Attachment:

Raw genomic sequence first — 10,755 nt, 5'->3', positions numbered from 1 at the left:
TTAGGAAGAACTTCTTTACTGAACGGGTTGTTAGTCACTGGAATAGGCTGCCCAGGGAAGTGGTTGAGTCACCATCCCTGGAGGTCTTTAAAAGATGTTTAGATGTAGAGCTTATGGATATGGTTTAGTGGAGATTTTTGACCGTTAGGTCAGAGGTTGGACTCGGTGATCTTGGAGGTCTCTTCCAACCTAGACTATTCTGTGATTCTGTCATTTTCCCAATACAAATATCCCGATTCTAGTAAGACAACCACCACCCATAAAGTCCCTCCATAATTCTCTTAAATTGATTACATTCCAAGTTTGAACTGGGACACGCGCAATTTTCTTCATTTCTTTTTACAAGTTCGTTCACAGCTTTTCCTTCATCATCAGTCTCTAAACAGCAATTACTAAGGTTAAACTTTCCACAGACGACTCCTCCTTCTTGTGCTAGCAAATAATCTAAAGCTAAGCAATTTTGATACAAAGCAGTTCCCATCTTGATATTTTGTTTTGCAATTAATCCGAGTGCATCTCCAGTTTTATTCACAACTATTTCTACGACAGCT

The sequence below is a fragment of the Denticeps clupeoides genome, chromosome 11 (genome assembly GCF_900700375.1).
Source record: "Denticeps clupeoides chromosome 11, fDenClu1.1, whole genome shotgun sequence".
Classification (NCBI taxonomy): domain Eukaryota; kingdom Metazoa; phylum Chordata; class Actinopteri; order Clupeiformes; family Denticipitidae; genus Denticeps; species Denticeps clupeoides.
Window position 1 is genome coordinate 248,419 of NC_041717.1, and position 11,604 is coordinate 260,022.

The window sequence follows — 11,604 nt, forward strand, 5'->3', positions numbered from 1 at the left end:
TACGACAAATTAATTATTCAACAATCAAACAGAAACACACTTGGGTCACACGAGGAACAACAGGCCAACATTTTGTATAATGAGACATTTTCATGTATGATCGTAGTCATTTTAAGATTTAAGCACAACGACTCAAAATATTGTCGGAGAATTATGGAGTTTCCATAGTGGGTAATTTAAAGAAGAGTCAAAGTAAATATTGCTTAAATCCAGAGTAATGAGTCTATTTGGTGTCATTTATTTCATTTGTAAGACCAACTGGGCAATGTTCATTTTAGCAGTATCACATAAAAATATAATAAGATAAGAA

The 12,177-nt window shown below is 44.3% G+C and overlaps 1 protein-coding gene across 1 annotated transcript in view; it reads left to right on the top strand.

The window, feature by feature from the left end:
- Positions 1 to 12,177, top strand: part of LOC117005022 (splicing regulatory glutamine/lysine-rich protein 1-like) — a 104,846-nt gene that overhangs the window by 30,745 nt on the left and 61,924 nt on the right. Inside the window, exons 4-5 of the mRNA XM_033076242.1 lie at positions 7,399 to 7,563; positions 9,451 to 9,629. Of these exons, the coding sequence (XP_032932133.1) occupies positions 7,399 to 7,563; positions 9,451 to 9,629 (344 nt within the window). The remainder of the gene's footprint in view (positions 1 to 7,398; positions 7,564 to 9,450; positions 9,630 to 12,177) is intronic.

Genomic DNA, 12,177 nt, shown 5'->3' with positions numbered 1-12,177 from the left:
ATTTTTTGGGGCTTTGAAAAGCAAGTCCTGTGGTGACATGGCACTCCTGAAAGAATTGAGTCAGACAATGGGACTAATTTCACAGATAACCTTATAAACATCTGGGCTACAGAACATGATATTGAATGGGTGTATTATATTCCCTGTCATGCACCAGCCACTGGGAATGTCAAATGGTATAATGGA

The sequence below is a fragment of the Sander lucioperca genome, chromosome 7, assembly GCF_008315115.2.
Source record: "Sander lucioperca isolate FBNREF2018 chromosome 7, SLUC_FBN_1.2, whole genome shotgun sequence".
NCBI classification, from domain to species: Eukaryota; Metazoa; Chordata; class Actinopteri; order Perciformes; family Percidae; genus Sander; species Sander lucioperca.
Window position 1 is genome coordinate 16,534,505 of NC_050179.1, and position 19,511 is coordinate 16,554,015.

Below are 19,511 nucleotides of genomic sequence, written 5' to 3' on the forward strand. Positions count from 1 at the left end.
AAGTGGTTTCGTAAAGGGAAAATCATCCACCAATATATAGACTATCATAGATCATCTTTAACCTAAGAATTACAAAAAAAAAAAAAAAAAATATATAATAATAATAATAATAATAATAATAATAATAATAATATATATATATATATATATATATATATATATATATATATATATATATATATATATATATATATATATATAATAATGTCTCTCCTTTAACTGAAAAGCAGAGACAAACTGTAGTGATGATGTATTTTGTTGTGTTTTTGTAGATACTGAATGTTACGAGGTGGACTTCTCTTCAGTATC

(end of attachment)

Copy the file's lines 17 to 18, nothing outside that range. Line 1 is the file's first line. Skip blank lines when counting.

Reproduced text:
Window position 1 is genome coordinate 16,534,505 of NC_050179.1, and position 19,511 is coordinate 16,554,015.

Below are 19,511 nucleotides of genomic sequence, written 5' to 3' on the forward strand. Positions count from 1 at the left end.